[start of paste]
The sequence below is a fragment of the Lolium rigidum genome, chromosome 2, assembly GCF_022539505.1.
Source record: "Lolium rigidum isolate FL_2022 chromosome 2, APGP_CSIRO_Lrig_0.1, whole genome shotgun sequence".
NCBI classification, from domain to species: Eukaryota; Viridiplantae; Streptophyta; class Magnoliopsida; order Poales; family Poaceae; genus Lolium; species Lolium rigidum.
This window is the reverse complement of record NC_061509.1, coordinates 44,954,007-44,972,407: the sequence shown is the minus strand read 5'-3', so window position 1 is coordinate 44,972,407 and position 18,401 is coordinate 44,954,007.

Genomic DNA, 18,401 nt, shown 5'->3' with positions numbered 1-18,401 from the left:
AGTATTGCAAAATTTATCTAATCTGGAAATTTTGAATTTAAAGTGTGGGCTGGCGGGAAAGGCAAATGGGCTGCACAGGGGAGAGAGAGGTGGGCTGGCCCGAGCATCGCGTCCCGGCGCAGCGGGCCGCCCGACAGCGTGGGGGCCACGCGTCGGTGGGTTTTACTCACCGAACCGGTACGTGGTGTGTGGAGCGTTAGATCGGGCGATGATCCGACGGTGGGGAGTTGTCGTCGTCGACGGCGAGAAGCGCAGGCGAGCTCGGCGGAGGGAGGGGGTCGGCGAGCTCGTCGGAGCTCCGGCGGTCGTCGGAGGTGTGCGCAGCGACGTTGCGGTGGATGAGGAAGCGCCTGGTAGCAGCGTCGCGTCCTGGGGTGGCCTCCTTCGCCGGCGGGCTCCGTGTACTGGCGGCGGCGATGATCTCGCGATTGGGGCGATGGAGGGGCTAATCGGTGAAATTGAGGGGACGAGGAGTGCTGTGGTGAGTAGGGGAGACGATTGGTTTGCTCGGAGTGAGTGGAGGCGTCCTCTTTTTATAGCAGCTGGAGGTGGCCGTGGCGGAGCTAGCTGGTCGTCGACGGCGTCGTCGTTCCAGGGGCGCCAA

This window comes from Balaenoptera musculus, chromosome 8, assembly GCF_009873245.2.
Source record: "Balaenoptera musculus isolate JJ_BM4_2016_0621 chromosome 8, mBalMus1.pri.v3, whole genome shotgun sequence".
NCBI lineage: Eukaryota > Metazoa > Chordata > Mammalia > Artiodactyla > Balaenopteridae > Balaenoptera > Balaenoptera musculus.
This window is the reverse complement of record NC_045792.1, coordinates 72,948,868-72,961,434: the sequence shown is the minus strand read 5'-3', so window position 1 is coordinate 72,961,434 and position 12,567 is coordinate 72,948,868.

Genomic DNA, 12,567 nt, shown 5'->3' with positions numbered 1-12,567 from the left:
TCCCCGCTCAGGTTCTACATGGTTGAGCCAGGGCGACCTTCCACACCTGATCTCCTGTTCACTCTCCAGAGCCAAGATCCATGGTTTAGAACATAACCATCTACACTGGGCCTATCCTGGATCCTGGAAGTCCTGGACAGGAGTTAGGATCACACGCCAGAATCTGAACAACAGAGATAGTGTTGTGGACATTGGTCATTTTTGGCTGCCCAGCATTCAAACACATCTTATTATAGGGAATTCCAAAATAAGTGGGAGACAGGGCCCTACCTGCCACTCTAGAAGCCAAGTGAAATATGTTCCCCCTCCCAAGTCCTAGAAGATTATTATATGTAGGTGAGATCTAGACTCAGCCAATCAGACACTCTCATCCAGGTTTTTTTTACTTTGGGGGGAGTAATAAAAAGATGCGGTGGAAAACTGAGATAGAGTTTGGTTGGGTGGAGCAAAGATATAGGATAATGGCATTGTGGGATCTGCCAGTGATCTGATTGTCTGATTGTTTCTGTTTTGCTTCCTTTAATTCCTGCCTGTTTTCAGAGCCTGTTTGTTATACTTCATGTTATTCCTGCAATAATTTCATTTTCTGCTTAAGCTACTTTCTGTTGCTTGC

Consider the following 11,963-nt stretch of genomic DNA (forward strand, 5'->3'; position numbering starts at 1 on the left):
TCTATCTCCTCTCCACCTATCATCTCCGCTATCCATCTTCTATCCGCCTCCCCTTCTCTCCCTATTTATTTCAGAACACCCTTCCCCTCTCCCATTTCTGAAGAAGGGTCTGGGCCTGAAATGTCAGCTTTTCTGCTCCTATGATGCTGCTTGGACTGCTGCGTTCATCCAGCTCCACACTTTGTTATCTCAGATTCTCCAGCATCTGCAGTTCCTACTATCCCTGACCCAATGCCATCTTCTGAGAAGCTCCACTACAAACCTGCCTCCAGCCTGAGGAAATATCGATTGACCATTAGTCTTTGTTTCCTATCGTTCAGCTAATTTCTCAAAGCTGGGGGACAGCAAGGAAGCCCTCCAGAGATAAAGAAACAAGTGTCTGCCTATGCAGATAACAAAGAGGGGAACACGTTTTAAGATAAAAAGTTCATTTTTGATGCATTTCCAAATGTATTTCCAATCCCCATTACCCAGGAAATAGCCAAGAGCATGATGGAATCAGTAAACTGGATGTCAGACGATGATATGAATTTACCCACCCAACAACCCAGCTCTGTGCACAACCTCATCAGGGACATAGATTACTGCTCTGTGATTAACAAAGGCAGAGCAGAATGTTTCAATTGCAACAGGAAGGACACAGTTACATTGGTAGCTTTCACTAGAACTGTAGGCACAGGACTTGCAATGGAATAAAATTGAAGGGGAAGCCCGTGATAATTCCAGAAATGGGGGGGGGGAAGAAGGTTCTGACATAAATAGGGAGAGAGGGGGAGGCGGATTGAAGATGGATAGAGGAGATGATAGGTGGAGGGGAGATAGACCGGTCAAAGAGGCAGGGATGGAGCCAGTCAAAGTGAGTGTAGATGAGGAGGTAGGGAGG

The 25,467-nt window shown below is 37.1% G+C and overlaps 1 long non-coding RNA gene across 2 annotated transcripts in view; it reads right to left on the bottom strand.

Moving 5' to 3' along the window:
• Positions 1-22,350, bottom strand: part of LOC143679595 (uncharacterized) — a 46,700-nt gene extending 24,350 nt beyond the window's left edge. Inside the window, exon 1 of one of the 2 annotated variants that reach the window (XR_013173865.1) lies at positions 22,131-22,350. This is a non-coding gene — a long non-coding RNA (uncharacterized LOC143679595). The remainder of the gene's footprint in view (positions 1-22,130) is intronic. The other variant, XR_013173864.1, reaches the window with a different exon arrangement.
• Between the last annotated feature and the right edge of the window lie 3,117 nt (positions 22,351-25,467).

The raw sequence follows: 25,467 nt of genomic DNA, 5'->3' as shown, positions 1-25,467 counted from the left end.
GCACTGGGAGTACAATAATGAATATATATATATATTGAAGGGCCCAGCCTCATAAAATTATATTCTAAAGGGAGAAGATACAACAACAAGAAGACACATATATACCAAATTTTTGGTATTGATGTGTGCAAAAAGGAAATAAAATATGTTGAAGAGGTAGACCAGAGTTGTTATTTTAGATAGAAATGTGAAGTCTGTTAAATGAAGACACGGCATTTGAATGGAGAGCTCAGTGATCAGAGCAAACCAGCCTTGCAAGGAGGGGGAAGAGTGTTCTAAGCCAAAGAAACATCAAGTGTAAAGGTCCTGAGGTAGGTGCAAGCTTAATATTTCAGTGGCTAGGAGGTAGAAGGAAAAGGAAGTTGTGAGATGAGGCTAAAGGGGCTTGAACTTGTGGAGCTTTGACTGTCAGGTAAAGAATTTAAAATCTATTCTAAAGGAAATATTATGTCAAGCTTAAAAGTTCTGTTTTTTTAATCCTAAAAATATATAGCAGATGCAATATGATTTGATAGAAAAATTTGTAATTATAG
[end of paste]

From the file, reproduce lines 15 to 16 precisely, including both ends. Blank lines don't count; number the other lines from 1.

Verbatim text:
The 25,467-nt window shown below is 37.1% G+C and overlaps 1 long non-coding RNA gene across 2 annotated transcripts in view; it reads right to left on the bottom strand.

Moving 5' to 3' along the window: